success. Profit and greed fuel each other. The more the profit, the more
the greed for more profit. In such a scenario, where is peace, where is
Take the example of Maharsi Kapila. In his piteous state of poverty, even
two grams of gold was a lot. It was all he wished for. Let me tell you
Once there was a king who had announced to his subjects that whoever arrived
first at the palace gate every morning would receive two grams of gold.
So every morning there would be countless subjects trying to reach the
palace first, drawn by their greed for the grams of gold. The one who
got his name written first was lucky for that day. The rest had to return
Was this charity or a ridicule of charity? But let us not spend time on
this analysis. True charity is in giving up attachment, not in such pretentious
acts, which only kindle the fire of greed among people.
Coming back to the story, whenever Kapila went to the king’s court,
he returned empty handed. But it is a universal truth that hope is eternal.
Kapila struggled for months to get those two grams of gold.
One day his wife rebuked him for how lazy he was by saying, “If
you don’t wake up early, how will you reach in time to get that
gold? It is your laziness that keeps the gold out of your reach.”
Kapila agreed sheepishly, “You are right. Okay, wake me up early.
Let me reach before the others.”
Saying this he went to bed, determined to rise early. But his sleep was
a disturbed one. Somewhere around midnight, he awoke thinking it was daybreak
and set out towards the palace. Seeing him wandering at that unearthly
hour aroused the suspiscion of the guards and they arrested him.
Kapila pleaded repeatedly, “I am neither a thief, nor a dacoit.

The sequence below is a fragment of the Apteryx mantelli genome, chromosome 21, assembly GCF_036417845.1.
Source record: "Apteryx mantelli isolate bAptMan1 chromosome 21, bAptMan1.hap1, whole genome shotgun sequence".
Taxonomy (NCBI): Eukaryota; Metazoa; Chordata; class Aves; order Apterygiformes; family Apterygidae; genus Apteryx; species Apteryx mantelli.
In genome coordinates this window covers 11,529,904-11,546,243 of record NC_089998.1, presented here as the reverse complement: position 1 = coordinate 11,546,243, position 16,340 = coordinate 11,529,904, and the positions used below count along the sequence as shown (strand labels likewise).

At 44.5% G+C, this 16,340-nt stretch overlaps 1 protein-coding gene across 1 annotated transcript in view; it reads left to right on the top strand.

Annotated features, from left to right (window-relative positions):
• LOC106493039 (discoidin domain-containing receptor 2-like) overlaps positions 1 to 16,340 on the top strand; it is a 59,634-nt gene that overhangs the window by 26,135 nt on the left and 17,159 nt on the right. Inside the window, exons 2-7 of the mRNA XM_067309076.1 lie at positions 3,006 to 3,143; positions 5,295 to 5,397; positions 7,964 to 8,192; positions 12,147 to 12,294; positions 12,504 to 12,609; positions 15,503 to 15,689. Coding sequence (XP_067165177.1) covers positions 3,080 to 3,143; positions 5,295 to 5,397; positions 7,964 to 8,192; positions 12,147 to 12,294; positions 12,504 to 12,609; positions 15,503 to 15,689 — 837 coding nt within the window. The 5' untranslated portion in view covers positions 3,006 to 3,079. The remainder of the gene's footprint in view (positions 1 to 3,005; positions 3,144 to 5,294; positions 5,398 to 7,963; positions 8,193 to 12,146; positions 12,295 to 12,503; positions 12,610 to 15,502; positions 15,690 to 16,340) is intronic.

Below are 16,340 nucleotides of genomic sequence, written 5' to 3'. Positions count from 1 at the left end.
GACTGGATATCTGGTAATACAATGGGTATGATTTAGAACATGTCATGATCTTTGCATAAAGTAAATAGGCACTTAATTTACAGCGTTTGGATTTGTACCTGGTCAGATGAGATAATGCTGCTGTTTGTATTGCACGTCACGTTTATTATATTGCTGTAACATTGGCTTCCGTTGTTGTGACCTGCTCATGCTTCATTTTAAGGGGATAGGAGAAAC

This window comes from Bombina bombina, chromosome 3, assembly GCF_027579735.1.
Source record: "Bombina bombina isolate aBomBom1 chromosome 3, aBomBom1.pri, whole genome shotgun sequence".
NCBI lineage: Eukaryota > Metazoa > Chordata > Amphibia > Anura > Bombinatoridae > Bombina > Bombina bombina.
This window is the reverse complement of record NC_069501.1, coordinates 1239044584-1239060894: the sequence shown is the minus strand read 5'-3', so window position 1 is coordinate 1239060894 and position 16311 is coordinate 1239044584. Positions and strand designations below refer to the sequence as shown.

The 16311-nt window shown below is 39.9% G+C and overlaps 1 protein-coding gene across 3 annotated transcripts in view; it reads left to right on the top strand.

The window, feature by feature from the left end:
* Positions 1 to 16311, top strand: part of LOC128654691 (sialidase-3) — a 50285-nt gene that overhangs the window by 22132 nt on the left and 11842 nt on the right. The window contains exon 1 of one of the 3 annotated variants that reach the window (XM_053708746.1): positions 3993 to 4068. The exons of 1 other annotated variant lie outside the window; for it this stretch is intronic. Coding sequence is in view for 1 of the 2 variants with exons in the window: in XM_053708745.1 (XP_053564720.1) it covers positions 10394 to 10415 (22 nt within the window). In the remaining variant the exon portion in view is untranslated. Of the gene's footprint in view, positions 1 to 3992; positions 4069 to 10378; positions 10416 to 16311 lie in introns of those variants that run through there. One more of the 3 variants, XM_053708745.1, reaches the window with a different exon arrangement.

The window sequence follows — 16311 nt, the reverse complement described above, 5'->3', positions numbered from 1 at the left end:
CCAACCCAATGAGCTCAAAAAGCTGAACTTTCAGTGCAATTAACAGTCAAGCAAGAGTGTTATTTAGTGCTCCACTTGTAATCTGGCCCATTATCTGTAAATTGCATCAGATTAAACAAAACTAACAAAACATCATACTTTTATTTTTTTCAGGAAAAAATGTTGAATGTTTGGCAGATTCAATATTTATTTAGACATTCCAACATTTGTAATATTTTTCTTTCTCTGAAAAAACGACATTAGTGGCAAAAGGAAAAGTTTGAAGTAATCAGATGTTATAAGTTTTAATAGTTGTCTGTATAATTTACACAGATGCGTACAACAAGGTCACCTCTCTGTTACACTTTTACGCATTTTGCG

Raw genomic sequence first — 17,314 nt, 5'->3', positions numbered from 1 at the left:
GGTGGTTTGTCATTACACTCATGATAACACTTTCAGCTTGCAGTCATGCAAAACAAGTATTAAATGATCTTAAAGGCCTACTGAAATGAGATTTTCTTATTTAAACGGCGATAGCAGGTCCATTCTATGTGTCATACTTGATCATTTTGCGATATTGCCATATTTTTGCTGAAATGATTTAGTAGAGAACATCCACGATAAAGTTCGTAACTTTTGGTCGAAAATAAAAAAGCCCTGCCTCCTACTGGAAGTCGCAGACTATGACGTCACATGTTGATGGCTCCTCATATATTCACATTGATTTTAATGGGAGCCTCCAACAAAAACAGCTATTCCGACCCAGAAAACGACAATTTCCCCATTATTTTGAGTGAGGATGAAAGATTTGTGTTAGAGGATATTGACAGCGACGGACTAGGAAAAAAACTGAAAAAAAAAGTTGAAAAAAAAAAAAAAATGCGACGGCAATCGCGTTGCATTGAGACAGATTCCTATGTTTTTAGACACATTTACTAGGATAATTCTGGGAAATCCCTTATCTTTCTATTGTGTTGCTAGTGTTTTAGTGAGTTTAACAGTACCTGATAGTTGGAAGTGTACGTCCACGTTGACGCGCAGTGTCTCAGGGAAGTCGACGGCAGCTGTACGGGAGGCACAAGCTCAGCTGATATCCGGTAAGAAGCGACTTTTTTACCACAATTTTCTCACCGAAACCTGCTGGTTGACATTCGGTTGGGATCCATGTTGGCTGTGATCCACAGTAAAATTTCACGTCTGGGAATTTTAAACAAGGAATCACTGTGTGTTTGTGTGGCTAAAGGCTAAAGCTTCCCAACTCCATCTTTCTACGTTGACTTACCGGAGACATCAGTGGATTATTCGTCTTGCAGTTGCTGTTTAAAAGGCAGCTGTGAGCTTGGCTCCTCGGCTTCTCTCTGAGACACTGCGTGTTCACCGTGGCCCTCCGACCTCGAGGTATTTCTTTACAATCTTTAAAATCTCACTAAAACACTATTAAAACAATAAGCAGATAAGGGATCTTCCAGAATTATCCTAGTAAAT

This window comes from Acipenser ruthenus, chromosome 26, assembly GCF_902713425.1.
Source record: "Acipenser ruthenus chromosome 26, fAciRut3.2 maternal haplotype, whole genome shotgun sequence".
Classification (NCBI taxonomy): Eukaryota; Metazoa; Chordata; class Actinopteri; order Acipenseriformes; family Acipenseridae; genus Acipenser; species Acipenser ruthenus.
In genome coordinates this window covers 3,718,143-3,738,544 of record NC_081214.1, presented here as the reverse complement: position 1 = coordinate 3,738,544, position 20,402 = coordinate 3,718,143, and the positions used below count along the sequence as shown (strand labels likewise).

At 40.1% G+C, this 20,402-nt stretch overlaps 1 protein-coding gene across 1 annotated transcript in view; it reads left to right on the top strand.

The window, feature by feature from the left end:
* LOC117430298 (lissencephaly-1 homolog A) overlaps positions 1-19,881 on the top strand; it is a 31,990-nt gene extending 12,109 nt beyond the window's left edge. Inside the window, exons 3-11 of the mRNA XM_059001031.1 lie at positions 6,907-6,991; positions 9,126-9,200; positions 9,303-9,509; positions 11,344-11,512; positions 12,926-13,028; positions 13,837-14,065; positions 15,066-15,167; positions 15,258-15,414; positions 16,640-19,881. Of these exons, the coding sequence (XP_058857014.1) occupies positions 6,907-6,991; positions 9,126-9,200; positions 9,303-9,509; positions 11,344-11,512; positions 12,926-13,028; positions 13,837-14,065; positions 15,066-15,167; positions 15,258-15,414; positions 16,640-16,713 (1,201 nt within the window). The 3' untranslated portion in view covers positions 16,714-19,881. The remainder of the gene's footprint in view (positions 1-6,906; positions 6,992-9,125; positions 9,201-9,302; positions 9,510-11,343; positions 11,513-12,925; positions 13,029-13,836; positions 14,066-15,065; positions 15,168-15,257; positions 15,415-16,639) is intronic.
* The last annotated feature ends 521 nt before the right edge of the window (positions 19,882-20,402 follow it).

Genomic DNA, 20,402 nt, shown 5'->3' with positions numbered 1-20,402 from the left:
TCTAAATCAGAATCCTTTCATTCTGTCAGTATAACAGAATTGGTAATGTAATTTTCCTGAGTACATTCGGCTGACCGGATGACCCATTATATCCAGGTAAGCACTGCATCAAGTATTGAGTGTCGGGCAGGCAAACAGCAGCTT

I have just come for the two grams of gold!” But none heeded his
words. “Is this the time for gold?” they quizzed him with
suspicion and locked him in prison.
In the morning, Kapila was brought into the king’s court. His clothes
were tattered and his eyes were dark pools of despair. As soon as the
king saw him, he realized that here was a poor man who must have come
for the gold, but was caught inadvertently.
So the king asked Kapila, “Why were you wandering about in the night?”
Kapila answered, “Annadātā, I have been wandering for
months, but have not got the gold. So today I came early hoping to get
the gold, but these guards caught me. They have beaten me mercilessly.”
Saying this, Kapila broke down.
The king asked kindly, “Two grams of gold is not much at all. Tell
me brother, what do you actually need in life?”
This set Kapila thinking. “What shall I ask for? Two grams of gold.
But will that be enough? Why not ask for a kilogram or two? But that too
will get over soon enough! May be ten or twenty kilograms, so that I can
make enough jewellery for my wife. Then our life will be peaceful. But
does my hut befi t such wealth? Why not ask for a palace as well? But
what is a palace without estates? Better to ask for a village. But just
one village? If I have to ask, I’d might as well ask for a state!”
And thus we see how man’s desires are endless.
Kapila’s desires kept increasing. At last, when a state also seemed
less to him, he decided to ask the king for his kingdom. Look at the web
Suddenly he came to his senses. As soon as he thought about asking for
the kingdom, light dawned within him. The contemplation on gold turned
Kapila started thinking, “Oh, what has become of me! A great man
has shown kindness towards me and in return, I wish to possess his entire
wealth. How can I stoop so low? It is not appropriate to misuse someone’s
Thus, Kapila entered into a deep meditative contemplation. The delay in